Activities of commercial vehicles just prior to or just following international border crossings are not well understood. Logistical responses to border crossings are believed to increase empty miles traveled, travel times and total vehicle emissions. Analysis of observational data and surveys taken by commercial carriers at the Cascade Gateway border crossings (between Whatcom County, Washington State and Lower British Columbia) improves understanding of the manner by and extent to which the border and the associated policies and regulations impact logistics operations near the border. Findings suggest that the border creates logistical incentives for trucks to both deadhead (cross the border without carrying goods as part of a cross-border round trip journey) and make staging stops near the border for border-related transloading. Policies such as cabotage laws and the Free and Secure Trade (FAST) program are both believed to increase the negative logistical incentives which the border creates. This thesis examines how these policies negatively impact logistical efficiency and suggests avenues to explore policy reform.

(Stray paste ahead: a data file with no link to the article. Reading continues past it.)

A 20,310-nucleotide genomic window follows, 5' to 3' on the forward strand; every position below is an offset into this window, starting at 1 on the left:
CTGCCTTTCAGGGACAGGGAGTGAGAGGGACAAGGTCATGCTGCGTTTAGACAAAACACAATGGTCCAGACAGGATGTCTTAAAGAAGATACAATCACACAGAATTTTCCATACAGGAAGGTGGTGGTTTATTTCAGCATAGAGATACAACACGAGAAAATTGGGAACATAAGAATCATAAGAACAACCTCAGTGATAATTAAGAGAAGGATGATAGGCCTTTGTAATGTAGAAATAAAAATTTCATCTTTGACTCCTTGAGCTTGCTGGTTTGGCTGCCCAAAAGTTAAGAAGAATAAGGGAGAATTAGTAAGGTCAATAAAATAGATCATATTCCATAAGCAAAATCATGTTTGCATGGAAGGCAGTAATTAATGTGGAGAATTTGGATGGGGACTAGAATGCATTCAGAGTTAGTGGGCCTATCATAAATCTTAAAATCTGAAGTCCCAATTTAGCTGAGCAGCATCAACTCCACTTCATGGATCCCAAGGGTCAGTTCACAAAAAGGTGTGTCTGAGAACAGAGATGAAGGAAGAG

Klein, Matthew (2010). Pacific Highway Commercial Vehicle Operations: Border Policy and Logistical Efficiency in a Regional Context, University of Washington Master's Degree Thesis.